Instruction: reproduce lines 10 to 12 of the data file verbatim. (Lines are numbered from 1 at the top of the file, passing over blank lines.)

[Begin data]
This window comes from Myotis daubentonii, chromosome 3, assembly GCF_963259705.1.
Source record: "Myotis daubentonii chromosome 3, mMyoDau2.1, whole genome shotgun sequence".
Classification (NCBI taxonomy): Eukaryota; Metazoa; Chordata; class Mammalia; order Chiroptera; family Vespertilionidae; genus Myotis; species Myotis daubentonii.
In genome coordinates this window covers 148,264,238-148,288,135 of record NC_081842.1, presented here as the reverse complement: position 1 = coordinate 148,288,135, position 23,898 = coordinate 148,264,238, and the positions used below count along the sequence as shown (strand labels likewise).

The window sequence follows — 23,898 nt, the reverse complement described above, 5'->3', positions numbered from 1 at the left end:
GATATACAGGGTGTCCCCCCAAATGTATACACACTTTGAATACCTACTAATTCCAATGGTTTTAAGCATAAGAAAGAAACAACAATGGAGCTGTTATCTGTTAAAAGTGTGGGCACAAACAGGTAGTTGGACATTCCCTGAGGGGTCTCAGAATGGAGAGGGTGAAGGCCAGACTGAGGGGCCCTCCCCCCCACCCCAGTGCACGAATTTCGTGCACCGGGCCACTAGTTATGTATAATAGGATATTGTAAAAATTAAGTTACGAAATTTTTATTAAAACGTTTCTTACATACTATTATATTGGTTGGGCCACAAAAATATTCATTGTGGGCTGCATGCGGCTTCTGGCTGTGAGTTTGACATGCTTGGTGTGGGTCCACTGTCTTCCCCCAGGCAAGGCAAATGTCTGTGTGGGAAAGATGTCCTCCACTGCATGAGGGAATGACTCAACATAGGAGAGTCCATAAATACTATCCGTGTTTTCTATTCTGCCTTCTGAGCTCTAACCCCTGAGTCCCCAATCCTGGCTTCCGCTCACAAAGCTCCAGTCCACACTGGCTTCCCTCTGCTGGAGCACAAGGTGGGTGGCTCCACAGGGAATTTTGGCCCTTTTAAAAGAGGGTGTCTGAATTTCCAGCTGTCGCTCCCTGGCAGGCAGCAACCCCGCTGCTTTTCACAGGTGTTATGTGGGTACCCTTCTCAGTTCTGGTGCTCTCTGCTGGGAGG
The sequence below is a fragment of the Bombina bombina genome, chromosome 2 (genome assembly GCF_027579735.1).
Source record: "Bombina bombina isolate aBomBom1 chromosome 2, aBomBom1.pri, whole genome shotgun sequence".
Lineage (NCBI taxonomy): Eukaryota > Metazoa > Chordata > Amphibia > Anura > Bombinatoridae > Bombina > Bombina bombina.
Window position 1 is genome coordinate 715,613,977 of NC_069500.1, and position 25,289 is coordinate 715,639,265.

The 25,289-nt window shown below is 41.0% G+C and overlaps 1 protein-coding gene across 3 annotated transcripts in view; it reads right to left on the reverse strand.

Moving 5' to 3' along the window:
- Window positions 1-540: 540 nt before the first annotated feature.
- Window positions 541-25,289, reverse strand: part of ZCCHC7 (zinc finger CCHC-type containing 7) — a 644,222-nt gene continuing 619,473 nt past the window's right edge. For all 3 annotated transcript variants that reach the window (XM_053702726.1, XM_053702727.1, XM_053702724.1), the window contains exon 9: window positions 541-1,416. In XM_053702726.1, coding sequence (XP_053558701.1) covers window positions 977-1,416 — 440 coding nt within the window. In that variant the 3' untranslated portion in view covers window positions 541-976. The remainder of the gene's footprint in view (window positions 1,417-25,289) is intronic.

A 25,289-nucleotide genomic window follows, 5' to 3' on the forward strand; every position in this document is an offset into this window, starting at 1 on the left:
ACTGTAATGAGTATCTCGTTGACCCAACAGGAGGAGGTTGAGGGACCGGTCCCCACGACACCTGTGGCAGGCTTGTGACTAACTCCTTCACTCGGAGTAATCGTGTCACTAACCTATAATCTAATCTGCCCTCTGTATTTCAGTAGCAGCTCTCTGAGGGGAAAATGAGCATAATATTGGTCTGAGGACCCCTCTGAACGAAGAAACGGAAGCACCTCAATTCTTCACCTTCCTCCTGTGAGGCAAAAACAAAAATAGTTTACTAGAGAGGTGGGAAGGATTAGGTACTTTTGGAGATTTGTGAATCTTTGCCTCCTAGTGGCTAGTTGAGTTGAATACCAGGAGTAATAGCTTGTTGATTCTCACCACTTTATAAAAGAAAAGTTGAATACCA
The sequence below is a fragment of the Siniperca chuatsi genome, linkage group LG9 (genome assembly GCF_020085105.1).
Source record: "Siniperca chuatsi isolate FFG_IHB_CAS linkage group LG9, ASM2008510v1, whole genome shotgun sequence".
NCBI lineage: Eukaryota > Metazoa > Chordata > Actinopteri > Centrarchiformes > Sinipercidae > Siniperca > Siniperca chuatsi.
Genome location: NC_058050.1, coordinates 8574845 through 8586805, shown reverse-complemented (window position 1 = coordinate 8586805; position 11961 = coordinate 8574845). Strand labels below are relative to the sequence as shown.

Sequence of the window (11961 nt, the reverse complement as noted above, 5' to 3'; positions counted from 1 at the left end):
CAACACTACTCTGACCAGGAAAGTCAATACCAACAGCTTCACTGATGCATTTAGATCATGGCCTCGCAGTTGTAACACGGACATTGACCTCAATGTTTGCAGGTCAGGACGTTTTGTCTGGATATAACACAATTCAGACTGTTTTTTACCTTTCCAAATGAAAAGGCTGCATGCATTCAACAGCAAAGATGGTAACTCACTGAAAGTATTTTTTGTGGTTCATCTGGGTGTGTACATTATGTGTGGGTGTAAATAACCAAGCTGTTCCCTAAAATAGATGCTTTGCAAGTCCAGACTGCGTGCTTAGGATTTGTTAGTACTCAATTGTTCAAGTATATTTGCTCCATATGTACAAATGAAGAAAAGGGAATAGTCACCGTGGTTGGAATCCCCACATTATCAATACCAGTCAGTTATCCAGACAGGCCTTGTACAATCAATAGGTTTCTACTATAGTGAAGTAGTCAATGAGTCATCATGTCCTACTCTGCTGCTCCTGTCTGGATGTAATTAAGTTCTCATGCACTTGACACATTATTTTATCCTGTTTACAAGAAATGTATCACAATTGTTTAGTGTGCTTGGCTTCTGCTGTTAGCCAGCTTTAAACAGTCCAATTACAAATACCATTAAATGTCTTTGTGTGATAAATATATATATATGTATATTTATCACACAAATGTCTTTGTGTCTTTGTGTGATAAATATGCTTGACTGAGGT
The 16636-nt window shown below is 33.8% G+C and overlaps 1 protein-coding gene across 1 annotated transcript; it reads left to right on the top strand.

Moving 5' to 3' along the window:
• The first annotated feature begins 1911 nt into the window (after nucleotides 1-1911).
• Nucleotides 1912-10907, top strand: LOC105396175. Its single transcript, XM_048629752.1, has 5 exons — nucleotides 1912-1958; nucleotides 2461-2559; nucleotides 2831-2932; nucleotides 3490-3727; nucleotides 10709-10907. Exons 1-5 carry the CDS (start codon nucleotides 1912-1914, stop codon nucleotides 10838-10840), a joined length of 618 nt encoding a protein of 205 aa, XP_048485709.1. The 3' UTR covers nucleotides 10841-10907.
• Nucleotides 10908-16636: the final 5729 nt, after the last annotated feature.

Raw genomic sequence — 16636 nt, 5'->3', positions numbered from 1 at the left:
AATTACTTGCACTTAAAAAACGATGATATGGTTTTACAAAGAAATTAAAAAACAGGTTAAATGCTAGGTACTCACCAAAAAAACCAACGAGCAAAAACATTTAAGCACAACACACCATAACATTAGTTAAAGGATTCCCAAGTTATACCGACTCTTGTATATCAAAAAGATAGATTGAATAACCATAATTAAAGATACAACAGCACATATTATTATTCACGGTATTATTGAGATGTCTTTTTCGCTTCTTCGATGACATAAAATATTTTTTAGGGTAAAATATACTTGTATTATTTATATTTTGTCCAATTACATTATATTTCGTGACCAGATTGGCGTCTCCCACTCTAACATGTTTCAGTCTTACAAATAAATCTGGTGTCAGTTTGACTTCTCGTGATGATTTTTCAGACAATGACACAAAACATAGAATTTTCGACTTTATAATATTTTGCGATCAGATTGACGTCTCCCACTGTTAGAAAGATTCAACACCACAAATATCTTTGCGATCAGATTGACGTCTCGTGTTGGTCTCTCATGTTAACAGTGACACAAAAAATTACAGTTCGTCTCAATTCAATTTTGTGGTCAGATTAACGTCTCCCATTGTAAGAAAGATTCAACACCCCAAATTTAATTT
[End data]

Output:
Window position 1 is genome coordinate 715,613,977 of NC_069500.1, and position 25,289 is coordinate 715,639,265.

The 25,289-nt window shown below is 41.0% G+C and overlaps 1 protein-coding gene across 3 annotated transcripts in view; it reads right to left on the reverse strand.

Moving 5' to 3' along the window: